The Moroccan rug:
Is it a craft or an artwork?
Produced exclusively by women, for the Western market, Moroccan rug is transported by men to major tourist cities and in particular Marrakech.
Between the rural and Berber world where they are produced and the Moroccan tourist cities or the western metropolises where they are sold, the value of the Moroccan carpet changes according to whether the transaction takes place between the producers and the merchants or between the merchants and the buyers.
But the value of these Moroccan rugs, as it is built by the merchants, is based on an ambiguity of the definition of art, involving the ‘invisibilisation’ of the weavers.
Western invention of a Moroccan rug tradition
Western carpet traders have developed a mythology of Moroccan rug production: these would come from a traditional, closed, stable, pre-mercantile and pre-colonial world, where beliefs and rituals would have remained unchanged.
By particularly valuing so-called old rugs, which are presented as unique, from leisure time and the domestic sphere (that is to say non-economic), arrived on the market against the will of their owners as a result of financial difficulties, they create a hierarchy that allows them to distinguish so-called ‘art’ carpets from contemporary carpets. These would be ‘craft’ or ‘tourist’ rugs and would be associated with lower quality from large scale reproduction. However, the production of carpets in Morocco has, for almost a century, been adapted to the western market.
The role played by the colonial administration in the production of Moroccan ‘indigenous arts’ can’t be analyzed solely as a heritage action. Indeed, for Lyautey, Resident General of Morocco (1912-1925), the development of these arts was part of a larger project of economic development of the country in which tourism was to occupy a key place.
Having noted that in Algeria, colonization had erased the local material culture likely to attract travelers, he tried to restore Moroccan architectural monuments and encouraged the production of good quality tourist objects for Western audiences while developing tourism infrastructure. It was also to find products to export as a source of foreign currency for the Moroccan protectorate.
The Berber carpet played a central role in this project, having been the first area of study and industrial development undertaken by the Native Arts Service, and certainly the most successful.
A Corpus of four-volume Moroccan Berber carpets was published (1923-1934): the selected carpets were to serve as an inventory of regional production to be exhibited in Moroccan ethnographic museums, along with models of carpets to be reproduced in the workshops, colonial schools and private businesses.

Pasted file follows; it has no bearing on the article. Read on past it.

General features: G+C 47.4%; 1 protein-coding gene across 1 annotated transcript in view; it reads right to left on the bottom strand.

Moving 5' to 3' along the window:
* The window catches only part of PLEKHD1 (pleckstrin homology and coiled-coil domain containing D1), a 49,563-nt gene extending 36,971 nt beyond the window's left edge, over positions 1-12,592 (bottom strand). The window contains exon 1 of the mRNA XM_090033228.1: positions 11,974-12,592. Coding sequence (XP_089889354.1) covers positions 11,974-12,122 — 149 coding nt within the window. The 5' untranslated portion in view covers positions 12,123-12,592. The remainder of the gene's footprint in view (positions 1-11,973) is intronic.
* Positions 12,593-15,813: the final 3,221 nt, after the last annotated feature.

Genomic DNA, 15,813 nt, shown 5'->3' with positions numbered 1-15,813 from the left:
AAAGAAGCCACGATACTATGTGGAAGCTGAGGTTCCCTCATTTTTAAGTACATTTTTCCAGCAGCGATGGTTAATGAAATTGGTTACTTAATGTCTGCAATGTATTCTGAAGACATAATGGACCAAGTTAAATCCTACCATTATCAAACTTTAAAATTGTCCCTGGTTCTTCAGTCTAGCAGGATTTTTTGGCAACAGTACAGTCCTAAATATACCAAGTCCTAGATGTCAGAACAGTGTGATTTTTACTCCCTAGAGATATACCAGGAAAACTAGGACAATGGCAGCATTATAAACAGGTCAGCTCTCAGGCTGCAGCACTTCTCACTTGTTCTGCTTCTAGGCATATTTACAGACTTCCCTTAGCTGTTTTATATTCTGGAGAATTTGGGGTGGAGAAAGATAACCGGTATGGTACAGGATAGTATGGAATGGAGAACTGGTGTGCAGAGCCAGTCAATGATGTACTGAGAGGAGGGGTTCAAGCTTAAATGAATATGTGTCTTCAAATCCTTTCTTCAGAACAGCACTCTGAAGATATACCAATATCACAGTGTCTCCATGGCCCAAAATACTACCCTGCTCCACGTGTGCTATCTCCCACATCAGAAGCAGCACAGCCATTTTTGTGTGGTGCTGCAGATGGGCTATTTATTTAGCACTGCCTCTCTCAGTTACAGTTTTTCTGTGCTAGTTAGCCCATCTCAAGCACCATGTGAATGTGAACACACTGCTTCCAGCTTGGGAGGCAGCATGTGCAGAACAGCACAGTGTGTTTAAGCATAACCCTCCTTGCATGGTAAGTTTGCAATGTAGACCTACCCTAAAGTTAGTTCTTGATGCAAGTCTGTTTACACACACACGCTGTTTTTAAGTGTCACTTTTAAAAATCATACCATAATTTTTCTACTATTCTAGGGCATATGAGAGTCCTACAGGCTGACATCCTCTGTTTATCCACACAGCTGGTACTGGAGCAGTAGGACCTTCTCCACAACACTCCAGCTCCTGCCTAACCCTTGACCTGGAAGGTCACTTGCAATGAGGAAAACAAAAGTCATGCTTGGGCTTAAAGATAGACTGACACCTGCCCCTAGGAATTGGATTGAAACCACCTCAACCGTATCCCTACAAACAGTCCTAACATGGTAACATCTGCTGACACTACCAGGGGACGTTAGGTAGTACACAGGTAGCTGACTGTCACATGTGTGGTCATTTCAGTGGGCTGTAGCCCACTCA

A government stamp, a kind of controlled appellation of origin, was only awarded to carpets that met the requirements of aesthetic and regional conformity (that is to say, which reproduce models drawn from corpus) and technical qualities ( number of knots, all natural raw materials …).
The contemporary criteria for evaluating Moroccan art rugs still rests on this colonial aesthetic. The selection by the colonial administration staff has had a lasting effect on the taste of both Westerners and Moroccans.
Some types of carpets such as Chichaoua Produced between Essaouira and Safi, were produced on a large scale in colonial cities, to the detriment of others considered less remarkable or just not appreciated Western public and therefore forgotten (eg Hanbal de Salé: A long textile alternating woven and knotted bands).
The prestigious knotted carpets of Rabat, considered today, in the same way as the caftan and the djellaba, was introduced during the colonization …, like traditional national objects, are nevertheless from colonization. For the generations who lived under the reign of Hassan II, the image of the monarch greeting the crowd of his convertible car on avenues covered with carpets is commonplace. However, when the settlers arrived in 1912, the production of carpets in the cities had declined because of competition from Oriental rugs and European industrial carpets.
By revitalizing the production of carpets in Rabat, the colonial administration created a new market for the Moroccan aristocracy. Today, whether consumers or producers, Moroccans share a preference for these urban knotted carpets to the detriment of the rural Berber carpet, knotted or woven, which has become the favorite of Western customers.
If their aesthetic differs from one region to another, their thickness makes them more functional than non-knotted carpets that do not have as good insulation of the cold nor a great resistance to cold weather and footprints.